TOBY OLSON'S novel "Seaview" has won the $5,000 PEN/Faulkner Award for the best American work of fiction published in 1982.

"Now I'm really ready for the next novel," an effusive Olson, 45, said from Philadelphis before last night's award ceremony at the Folger Shakespeare Library No wonder: After two decades of writing, 15 books of poetry and two novels, he remains virtually unknown. In 1976, when he published his first novel, "The Life of Jesus," an autobiographical story told in terms of Gospel legend, "I had high expectations--none of which materialized." And last year, when New Directions brought out 2,500 copies of "Seaview," it was resolutely ignored by reviewers.

The novel follows Allen, a golf hustler, and his wife Melinda, who has terminal cancer, as they drive from California to Cape Cod so that she can die in her home town. The couple is pursued by a sado-masochistic, dope-dealing friend who decides to kill Allen after a cocaine deal goes bad, and they finally confront one another on a golf course in the apocalyptic conclusion.

The book, whose tone alternates from straightforward to comic to surreal, garnered only three reviews--including an indifferent 200 words in the Philadelphia Inquirer and a long, damning notice in American Book Review.

"He's primarily a poet, and it shows in his writing," Olson's editor, Peter Glassgold, said last week. Olson, a professor of English at Temple University in Philadelphia, agreed that "in writing it as I did, I was almost making choices against popular success." But the award "vindicates what I was doing," he said, "and now I don't have to concern myself with what readers will think."

Olson now splits his year between nine months of full-time teaching and three months of full-time writng on Cape Cod during the summer recess. "It's kind of schizophrenic," he said, and hopes the award will enable him to get a grant "to get some time away from teaching."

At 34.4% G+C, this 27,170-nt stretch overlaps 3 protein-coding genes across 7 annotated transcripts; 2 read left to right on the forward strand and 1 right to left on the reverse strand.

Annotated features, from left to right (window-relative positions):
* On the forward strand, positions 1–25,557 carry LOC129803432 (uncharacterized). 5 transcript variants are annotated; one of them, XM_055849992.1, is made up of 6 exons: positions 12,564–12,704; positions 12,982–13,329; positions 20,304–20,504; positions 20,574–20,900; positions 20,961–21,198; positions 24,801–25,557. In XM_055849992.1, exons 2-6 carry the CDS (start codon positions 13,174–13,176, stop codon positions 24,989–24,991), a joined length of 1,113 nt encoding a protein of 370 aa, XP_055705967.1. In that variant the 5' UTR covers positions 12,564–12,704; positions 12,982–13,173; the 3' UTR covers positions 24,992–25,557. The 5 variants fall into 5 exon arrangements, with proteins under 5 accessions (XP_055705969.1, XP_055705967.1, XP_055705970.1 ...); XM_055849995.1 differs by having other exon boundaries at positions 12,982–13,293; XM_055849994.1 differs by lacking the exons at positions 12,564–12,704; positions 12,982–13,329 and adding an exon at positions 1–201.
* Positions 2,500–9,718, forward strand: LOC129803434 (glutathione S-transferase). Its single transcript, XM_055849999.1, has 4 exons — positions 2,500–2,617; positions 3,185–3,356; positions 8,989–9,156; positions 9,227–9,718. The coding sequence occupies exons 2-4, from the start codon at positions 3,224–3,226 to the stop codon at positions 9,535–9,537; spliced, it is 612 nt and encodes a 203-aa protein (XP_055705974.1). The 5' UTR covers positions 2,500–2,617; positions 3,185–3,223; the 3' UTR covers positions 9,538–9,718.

The PEN/Faulkner Award, whose headquarters moved to the Folger last fall after two years at the University of Virginia, is the nation's only major literary prize judged, administered and largely funded by writers. This year's panel of judges--Toni Morrison, Richard Price and Walter Abish, winner of the first PEN/Faulkner Award in 1980--read 250 works of fiction before narrowing the list to Olson and five other nominees: Bobbie Ann Mason, Anne Tyler, George Steiner, Maureen Howard and William S. Wilson, each of whom received $1,000.

Olson's win establishes an interesting pattern to the awards: Abish is also published by New Directions; and the 1981 winner, David Bradley, also teaches at Temple. New Directions' Glassgold, who also edits Abish, said the award shows "that we have good taste, pure and simple," and said he was "exalted" at hearing the news. The reviewers' silence, he said, "almost killed the book. And it might have stifled something in Toby as well."